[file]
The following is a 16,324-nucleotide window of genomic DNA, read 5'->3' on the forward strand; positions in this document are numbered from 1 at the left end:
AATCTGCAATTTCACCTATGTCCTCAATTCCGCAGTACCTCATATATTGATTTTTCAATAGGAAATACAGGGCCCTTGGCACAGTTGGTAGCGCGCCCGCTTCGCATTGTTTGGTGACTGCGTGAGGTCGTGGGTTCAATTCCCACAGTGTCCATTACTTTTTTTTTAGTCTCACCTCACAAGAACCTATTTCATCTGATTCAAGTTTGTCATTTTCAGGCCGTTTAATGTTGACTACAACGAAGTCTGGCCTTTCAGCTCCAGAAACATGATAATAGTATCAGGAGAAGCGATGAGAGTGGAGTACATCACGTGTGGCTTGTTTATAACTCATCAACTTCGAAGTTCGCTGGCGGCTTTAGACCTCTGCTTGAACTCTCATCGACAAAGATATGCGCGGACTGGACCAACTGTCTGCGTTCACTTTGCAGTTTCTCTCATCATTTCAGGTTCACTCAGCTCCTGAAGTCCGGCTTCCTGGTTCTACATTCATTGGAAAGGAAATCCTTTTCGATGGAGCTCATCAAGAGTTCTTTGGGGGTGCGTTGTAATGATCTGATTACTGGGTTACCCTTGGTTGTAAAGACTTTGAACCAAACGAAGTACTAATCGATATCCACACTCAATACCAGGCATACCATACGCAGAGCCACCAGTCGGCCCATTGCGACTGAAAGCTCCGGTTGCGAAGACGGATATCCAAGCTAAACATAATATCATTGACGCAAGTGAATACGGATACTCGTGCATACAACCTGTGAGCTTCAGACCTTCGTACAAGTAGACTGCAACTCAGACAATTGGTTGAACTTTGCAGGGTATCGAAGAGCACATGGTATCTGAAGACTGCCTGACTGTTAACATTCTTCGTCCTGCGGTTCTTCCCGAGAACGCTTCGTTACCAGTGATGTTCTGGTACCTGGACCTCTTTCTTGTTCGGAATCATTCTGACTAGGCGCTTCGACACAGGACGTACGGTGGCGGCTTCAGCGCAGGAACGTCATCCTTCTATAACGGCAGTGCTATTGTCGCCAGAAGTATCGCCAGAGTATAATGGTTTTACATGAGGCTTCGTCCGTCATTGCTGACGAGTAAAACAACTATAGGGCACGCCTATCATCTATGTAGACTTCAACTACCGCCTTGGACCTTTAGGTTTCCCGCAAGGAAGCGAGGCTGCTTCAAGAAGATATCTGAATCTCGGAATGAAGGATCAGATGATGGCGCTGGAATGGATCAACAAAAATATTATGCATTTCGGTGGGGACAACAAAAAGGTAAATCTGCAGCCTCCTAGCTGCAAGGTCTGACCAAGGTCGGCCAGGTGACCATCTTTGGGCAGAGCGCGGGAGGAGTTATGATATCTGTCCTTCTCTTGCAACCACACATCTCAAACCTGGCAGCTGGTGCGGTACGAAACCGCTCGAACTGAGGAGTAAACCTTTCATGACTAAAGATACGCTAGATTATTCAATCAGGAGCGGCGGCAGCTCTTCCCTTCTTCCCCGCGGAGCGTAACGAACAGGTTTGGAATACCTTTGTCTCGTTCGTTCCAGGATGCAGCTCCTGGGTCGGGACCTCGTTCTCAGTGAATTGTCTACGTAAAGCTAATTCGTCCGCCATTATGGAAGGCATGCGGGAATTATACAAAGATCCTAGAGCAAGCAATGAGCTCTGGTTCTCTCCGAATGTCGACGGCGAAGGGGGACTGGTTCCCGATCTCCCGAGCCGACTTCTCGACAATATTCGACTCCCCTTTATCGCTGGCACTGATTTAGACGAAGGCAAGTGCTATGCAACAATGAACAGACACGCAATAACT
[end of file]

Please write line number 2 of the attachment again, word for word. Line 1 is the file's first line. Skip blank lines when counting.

AATCTGCAATTTCACCTATGTCCTCAATTCCGCAGTACCTCATATATTGATTTTTCAATAGGAAATACAGGGCCCTTGGCACAGTTGGTAGCGCGCCCGCTTCGCATTGTTTGGTGACTGCGTGAGGTCGTGGGTTCAATTCCCACAGTGTCCATTACTTTTTTTTTAGTCTCACCTCACAAGAACCTATTTCATCTGATTCAAGTTTGTCATTTTCAGGCCGTTTAATGTTGACTACAACGAAGTCTGGCCTTTCAGCTCCAGAAACATGATAATAGTATCAGGAGAAGCGATGAGAGTGGAGTACATCACGTGTGGCTTGTTTATAACTCATCAACTTCGAAGTTCGCTGGCGGCTTTAGACCTCTGCTTGAACTCTCATCGACAAAGATATGCGCGGACTGGACCAACTGTCTGCGTTCACTTTGCAGTTTCTCTCATCATTTCAGGTTCACTCAGCTCCTGAAGTCCGGCTTCCTGGTTCTACATTCATTGGAAAGGAAATCCTTTTCGATGGAGCTCATCAAGAGTTCTTTGGGGGTGCGTTGTAATGATCTGATTACTGGGTTACCCTTGGTTGTAAAGACTTTGAACCAAACGAAGTACTAATCGATATCCACACTCAATACCAGGCATACCATACGCAGAGCCACCAGTCGGCCCATTGCGACTGAAAGCTCCGGTTGCGAAGACGGATATCCAAGCTAAACATAATATCATTGACGCAAGTGAATACGGATACTCGTGCATACAACCTGTGAGCTTCAGACCTTCGTACAAGTAGACTGCAACTCAGACAATTGGTTGAACTTTGCAGGGTATCGAAGAGCACATGGTATCTGAAGACTGCCTGACTGTTAACATTCTTCGTCCTGCGGTTCTTCCCGAGAACGCTTCGTTACCAGTGATGTTCTGGTACCTGGACCTCTTTCTTGTTCGGAATCATTCTGACTAGGCGCTTCGACACAGGACGTACGGTGGCGGCTTCAGCGCAGGAACGTCATCCTTCTATAACGGCAGTGCTATTGTCGCCAGAAGTATCGCCAGAGTATAATGGTTTTACATGAGGCTTCGTCCGTCATTGCTGACGAGTAAAACAACTATAGGGCACGCCTATCATCTATGTAGACTTCAACTACCGCCTTGGACCTTTAGGTTTCCCGCAAGGAAGCGAGGCTGCTTCAAGAAGATATCTGAATCTCGGAATGAAGGATCAGATGATGGCGCTGGAATGGATCAACAAAAATATTATGCATTTCGGTGGGGACAACAAAAAGGTAAATCTGCAGCCTCCTAGCTGCAAGGTCTGACCAAGGTCGGCCAGGTGACCATCTTTGGGCAGAGCGCGGGAGGAGTTATGATATCTGTCCTTCTCTTGCAACCACACATCTCAAACCTGGCAGCTGGTGCGGTACGAAACCGCTCGAACTGAGGAGTAAACCTTTCATGACTAAAGATACGCTAGATTATTCAATCAGGAGCGGCGGCAGCTCTTCCCTTCTTCCCCGCGGAGCGTAACGAACAGGTTTGGAATACCTTTGTCTCGTTCGTTCCAGGATGCAGCTCCTGGGTCGGGACCTCGTTCTCAGTGAATTGTCTACGTAAAGCTAATTCGTCCGCCATTATGGAAGGCATGCGGGAATTATACAAAGATCCTAGAGCAAGCAATGAGCTCTGGTTCTCTCCGAATGTCGACGGCGAAGGGGGACTGGTTCCCGATCTCCCGAGCCGACTTCTCGACAATATTCGACTCCCCTTTATCGCTGGCACTGATTTAGACGAAGGCAAGTGCTATGCAACAATGAACAGACACGCAATAACT